In San Diego we have the privilege of seeing the Alto family, and this group, Earl, John, and Don, are three of the more talented and better balanced young players in America.  It’s always a pleasure to have them, and their results show that they’ve been working on their games.  Don came second to Jeff Huang in the Ying-Lo Junior Competitions U-22 category, dropping a tough 7 gamer.  John took both the U-16 honors, besting Sang Lien and the U-13, over Anand Engineer. John also came second in both the U-2000 and U-1850 rating events, with only Marco Sanchez Jr. and Travis Greene, respectively, keeping him off the top rung. 

Arjun Desai came second in the U-10 competition to Ethan Chua, dropping a 7 game final, but had the big trophy in the U-950 category to keep him company.  Erica Wu was first in both the U-13 and U-16 girls, finishing ahead of Ellen Hwang and Ana Laura Ascension.   It was Ellen Hwang, however, who caused exasperated queries to the control desk, from her U-1850 RR Group.  “Are you positive that girl is 1200?” we were asked.  “She plays like 1900! Can you please check her rating?”  Her rating’s accurate, but based on her opponent’s reactions, will soon be changing.  Xiankun Yang mastered two events, the U-1550 and the U-1400, leaving Neal Bergman and Albert Huang in his wake.  Crystal Huang wrestled the Women’s title away from her practice partner, Tawny Banh, and then they both went on to have separate adventures in the Open Singles.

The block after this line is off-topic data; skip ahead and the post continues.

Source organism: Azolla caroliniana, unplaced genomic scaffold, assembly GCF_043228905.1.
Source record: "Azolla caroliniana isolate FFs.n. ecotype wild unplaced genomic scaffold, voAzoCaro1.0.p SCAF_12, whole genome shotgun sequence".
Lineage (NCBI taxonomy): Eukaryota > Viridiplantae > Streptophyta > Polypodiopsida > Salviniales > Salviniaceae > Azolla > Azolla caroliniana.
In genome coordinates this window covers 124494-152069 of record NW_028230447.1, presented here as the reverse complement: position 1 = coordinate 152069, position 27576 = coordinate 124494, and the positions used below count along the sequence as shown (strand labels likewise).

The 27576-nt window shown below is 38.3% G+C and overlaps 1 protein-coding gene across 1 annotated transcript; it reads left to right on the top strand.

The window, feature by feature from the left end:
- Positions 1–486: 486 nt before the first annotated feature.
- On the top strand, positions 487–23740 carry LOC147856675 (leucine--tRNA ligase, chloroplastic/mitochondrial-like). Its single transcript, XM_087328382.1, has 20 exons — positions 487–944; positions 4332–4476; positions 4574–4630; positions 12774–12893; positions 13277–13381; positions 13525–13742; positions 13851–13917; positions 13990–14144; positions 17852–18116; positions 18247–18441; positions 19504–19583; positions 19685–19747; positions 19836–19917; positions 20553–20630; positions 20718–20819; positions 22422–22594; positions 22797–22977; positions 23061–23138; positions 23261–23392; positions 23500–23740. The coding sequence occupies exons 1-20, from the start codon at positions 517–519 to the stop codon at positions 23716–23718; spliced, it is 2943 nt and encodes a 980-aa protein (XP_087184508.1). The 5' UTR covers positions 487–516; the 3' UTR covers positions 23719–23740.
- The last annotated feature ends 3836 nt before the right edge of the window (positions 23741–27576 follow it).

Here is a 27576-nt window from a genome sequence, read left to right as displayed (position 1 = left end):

In the Sol Feingold Memorial Senior categories, Takashi Miyamoto took the Over 60 singles from Ni Zhang Yuan in six close games. Takashi was also second place in the Over 50 play, where he couldn’t solve Dave Sakai.  The Over 40 singles had a great finish when Guillermo Munoz bested Dr. Tuan Le, four games to two.  It wasn’t to be Guillermo’s last good win of the weekend, either!